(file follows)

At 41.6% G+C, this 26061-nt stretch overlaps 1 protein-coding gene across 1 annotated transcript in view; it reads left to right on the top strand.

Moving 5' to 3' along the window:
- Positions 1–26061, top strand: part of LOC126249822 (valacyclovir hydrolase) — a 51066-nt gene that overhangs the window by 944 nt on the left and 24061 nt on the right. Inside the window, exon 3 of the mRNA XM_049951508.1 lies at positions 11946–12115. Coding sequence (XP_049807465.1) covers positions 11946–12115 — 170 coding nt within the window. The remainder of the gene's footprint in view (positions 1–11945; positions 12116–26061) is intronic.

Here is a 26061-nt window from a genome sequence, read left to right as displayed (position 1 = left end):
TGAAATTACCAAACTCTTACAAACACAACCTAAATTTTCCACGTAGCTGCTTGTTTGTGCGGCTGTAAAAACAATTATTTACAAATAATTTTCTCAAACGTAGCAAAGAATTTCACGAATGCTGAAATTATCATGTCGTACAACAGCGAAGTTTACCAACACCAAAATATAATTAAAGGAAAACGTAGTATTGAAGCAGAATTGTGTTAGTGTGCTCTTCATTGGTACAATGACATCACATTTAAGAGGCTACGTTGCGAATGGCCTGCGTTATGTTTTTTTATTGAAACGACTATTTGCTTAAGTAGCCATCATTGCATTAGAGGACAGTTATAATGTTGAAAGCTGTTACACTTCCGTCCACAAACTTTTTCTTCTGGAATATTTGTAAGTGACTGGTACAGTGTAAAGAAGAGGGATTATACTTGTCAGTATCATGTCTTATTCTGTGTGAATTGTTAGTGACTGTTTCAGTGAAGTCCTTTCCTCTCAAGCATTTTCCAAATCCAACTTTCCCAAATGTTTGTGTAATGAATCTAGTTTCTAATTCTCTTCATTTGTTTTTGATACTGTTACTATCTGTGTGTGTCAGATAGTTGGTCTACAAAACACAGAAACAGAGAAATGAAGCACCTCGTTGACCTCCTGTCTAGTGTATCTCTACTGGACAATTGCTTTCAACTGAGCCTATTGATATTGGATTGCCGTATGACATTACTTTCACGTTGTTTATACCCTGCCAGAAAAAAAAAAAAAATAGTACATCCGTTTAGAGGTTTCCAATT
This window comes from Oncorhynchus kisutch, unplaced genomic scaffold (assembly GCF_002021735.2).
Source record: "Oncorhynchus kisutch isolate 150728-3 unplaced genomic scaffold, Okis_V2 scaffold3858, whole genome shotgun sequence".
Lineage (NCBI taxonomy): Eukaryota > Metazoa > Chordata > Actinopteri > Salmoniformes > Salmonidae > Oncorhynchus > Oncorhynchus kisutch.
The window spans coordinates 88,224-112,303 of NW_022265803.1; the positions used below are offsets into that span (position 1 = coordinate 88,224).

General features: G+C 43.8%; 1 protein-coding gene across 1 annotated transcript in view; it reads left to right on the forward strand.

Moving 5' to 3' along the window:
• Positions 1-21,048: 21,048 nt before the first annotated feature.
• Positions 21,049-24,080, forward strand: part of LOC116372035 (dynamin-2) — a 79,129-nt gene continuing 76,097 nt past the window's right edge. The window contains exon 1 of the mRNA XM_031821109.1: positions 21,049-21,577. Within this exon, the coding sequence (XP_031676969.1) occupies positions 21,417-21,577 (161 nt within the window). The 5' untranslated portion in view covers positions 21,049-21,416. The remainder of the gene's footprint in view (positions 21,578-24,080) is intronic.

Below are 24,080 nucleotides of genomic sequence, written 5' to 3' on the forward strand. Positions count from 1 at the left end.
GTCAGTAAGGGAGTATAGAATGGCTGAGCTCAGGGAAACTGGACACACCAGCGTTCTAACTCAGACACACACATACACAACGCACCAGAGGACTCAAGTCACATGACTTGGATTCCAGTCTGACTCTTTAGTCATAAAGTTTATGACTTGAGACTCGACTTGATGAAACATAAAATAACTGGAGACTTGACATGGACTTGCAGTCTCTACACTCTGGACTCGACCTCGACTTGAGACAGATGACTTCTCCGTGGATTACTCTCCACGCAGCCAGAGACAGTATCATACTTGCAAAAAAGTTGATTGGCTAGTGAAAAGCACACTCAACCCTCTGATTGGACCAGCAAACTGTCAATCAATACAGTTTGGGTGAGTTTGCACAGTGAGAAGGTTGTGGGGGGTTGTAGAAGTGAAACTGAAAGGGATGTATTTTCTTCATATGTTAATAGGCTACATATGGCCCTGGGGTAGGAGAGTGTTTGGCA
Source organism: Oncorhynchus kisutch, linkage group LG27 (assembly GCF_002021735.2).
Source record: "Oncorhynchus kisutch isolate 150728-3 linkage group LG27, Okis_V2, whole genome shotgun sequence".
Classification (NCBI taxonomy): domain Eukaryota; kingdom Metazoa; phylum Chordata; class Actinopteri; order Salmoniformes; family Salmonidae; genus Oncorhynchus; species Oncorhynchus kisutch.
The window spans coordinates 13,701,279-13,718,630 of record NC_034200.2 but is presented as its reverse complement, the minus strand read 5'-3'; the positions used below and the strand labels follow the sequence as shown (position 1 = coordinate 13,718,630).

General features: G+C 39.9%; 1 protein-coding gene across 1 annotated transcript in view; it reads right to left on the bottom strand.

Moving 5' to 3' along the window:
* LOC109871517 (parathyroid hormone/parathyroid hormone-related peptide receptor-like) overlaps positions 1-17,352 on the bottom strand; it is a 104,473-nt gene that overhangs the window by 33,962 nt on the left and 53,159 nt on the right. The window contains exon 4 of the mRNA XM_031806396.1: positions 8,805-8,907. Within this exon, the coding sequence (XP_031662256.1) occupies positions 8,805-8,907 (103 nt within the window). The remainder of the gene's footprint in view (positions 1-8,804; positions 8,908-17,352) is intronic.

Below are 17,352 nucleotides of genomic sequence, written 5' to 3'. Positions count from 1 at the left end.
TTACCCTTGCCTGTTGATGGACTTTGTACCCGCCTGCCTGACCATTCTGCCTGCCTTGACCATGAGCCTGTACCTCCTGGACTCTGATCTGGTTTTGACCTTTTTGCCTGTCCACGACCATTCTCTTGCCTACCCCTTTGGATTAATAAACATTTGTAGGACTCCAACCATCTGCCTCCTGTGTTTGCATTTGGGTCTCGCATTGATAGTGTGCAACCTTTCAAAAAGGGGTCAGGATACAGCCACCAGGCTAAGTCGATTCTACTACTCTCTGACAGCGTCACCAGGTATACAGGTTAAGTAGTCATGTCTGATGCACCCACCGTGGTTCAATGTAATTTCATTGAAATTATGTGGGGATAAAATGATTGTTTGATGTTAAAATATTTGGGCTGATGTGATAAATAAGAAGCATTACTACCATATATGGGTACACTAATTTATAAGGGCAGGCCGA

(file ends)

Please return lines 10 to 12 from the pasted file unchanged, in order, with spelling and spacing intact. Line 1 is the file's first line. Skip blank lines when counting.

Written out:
General features: G+C 43.8%; 1 protein-coding gene across 1 annotated transcript in view; it reads left to right on the forward strand.

Moving 5' to 3' along the window:
• Positions 1-21,048: 21,048 nt before the first annotated feature.